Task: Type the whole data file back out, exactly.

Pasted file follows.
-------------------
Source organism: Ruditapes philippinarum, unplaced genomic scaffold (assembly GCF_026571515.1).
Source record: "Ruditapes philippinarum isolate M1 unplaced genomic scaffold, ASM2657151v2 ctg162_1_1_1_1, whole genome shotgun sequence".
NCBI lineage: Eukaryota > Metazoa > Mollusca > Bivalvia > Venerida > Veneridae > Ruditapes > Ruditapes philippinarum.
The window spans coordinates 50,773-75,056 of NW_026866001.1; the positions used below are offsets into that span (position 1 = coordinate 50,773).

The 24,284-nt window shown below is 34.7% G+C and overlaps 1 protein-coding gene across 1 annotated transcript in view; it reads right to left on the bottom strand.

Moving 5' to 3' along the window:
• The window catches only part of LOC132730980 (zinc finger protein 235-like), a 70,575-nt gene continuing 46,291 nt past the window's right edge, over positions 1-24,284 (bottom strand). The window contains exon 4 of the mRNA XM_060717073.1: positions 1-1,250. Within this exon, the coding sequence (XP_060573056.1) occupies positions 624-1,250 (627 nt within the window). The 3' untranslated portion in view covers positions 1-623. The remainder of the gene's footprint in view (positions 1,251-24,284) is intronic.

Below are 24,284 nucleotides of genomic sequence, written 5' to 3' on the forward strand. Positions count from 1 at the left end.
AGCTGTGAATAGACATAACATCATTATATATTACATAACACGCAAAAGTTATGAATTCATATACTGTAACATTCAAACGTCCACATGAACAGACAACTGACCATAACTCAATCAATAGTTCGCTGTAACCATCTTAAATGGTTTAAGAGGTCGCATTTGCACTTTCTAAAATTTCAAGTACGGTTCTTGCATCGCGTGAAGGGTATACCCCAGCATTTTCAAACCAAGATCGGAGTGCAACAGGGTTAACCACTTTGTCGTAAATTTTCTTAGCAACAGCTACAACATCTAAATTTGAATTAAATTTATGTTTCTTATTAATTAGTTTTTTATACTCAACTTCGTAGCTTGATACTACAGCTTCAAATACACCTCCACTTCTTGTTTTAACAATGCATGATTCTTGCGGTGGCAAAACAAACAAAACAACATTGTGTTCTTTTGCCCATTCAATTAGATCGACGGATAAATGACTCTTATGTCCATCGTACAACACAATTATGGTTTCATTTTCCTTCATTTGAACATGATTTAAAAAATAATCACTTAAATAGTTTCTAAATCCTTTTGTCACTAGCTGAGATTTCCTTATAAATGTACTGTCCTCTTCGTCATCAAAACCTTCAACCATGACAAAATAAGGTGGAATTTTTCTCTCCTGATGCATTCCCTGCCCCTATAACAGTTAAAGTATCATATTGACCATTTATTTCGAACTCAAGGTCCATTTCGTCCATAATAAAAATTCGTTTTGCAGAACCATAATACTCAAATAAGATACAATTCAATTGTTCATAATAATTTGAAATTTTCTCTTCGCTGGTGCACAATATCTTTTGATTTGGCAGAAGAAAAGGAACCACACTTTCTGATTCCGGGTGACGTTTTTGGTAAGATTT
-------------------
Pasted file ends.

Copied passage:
Source organism: Ruditapes philippinarum, unplaced genomic scaffold (assembly GCF_026571515.1).
Source record: "Ruditapes philippinarum isolate M1 unplaced genomic scaffold, ASM2657151v2 ctg162_1_1_1_1, whole genome shotgun sequence".
NCBI lineage: Eukaryota > Metazoa > Mollusca > Bivalvia > Venerida > Veneridae > Ruditapes > Ruditapes philippinarum.
The window spans coordinates 50,773-75,056 of NW_026866001.1; the positions used below are offsets into that span (position 1 = coordinate 50,773).

The 24,284-nt window shown below is 34.7% G+C and overlaps 1 protein-coding gene across 1 annotated transcript in view; it reads right to left on the bottom strand.

Moving 5' to 3' along the window:
• The window catches only part of LOC132730980 (zinc finger protein 235-like), a 70,575-nt gene continuing 46,291 nt past the window's right edge, over positions 1-24,284 (bottom strand). The window contains exon 4 of the mRNA XM_060717073.1: positions 1-1,250. Within this exon, the coding sequence (XP_060573056.1) occupies positions 624-1,250 (627 nt within the window). The 3' untranslated portion in view covers positions 1-623. The remainder of the gene's footprint in view (positions 1,251-24,284) is intronic.

Below are 24,284 nucleotides of genomic sequence, written 5' to 3' on the forward strand. Positions count from 1 at the left end.
AGCTGTGAATAGACATAACATCATTATATATTACATAACACGCAAAAGTTATGAATTCATATACTGTAACATTCAAACGTCCACATGAACAGACAACTGACCATAACTCAATCAATAGTTCGCTGTAACCATCTTAAATGGTTTAAGAGGTCGCATTTGCACTTTCTAAAATTTCAAGTACGGTTCTTGCATCGCGTGAAGGGTATACCCCAGCATTTTCAAACCAAGATCGGAGTGCAACAGGGTTAACCACTTTGTCGTAAATTTTCTTAGCAACAGCTACAACATCTAAATTTGAATTAAATTTATGTTTCTTATTAATTAGTTTTTTATACTCAACTTCGTAGCTTGATACTACAGCTTCAAATACACCTCCACTTCTTGTTTTAACAATGCATGATTCTTGCGGTGGCAAAACAAACAAAACAACATTGTGTTCTTTTGCCCATTCAATTAGATCGACGGATAAATGACTCTTATGTCCATCGTACAACACAATTATGGTTTCATTTTCCTTCATTTGAACATGATTTAAAAAATAATCACTTAAATAGTTTCTAAATCCTTTTGTCACTAGCTGAGATTTCCTTATAAATGTACTGTCCTCTTCGTCATCAAAACCTTCAACCATGACAAAATAAGGTGGAATTTTTCTCTCCTGATGCATTCCCTGCCCCTATAACAGTTAAAGTATCATATTGACCATTTATTTCGAACTCAAGGTCCATTTCGTCCATAATAAAAATTCGTTTTGCAGAACCATAATACTCAAATAAGATACAATTCAATTGTTCATAATAATTTGAAATTTTCTCTTCGCTGGTGCACAATATCTTTTGATTTGGCAGAAGAAAAGGAACCACACTTTCTGATTCCGGGTGACGTTTTTGGTAAGATTT